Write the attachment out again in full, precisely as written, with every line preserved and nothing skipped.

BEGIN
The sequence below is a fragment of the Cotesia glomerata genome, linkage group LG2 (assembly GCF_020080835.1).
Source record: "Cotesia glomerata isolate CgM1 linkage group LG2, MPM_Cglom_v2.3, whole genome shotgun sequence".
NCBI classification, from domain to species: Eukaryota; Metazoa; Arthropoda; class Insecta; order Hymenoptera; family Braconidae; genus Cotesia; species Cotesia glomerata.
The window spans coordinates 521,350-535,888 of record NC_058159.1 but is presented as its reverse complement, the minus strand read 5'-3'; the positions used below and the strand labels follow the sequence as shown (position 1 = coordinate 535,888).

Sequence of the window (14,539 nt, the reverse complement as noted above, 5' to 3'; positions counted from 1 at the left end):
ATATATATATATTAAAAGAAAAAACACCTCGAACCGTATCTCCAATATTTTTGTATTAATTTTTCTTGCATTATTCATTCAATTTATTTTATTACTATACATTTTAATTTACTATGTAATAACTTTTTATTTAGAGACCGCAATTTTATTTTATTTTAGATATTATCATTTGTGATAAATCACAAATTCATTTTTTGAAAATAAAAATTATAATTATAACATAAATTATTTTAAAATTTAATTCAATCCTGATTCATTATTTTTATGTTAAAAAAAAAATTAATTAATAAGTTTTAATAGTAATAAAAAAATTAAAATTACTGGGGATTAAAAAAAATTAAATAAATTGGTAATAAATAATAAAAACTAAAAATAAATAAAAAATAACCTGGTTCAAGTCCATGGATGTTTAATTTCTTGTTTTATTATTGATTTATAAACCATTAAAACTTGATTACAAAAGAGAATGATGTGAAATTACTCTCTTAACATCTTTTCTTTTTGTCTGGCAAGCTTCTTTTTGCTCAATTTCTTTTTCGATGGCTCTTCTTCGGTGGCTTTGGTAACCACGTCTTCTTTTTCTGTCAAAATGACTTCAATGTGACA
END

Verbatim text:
The sequence below is a fragment of the Cotesia glomerata genome, linkage group LG2 (assembly GCF_020080835.1).
Source record: "Cotesia glomerata isolate CgM1 linkage group LG2, MPM_Cglom_v2.3, whole genome shotgun sequence".
NCBI classification, from domain to species: Eukaryota; Metazoa; Arthropoda; class Insecta; order Hymenoptera; family Braconidae; genus Cotesia; species Cotesia glomerata.
The window spans coordinates 521,350-535,888 of record NC_058159.1 but is presented as its reverse complement, the minus strand read 5'-3'; the positions used below and the strand labels follow the sequence as shown (position 1 = coordinate 535,888).

Sequence of the window (14,539 nt, the reverse complement as noted above, 5' to 3'; positions counted from 1 at the left end):
ATATATATATATTAAAAGAAAAAACACCTCGAACCGTATCTCCAATATTTTTGTATTAATTTTTCTTGCATTATTCATTCAATTTATTTTATTACTATACATTTTAATTTACTATGTAATAACTTTTTATTTAGAGACCGCAATTTTATTTTATTTTAGATATTATCATTTGTGATAAATCACAAATTCATTTTTTGAAAATAAAAATTATAATTATAACATAAATTATTTTAAAATTTAATTCAATCCTGATTCATTATTTTTATGTTAAAAAAAAAATTAATTAATAAGTTTTAATAGTAATAAAAAAATTAAAATTACTGGGGATTAAAAAAAATTAAATAAATTGGTAATAAATAATAAAAACTAAAAATAAATAAAAAATAACCTGGTTCAAGTCCATGGATGTTTAATTTCTTGTTTTATTATTGATTTATAAACCATTAAAACTTGATTACAAAAGAGAATGATGTGAAATTACTCTCTTAACATCTTTTCTTTTTGTCTGGCAAGCTTCTTTTTGCTCAATTTCTTTTTCGATGGCTCTTCTTCGGTGGCTTTGGTAACCACGTCTTCTTTTTCTGTCAAAATGACTTCAATGTGACA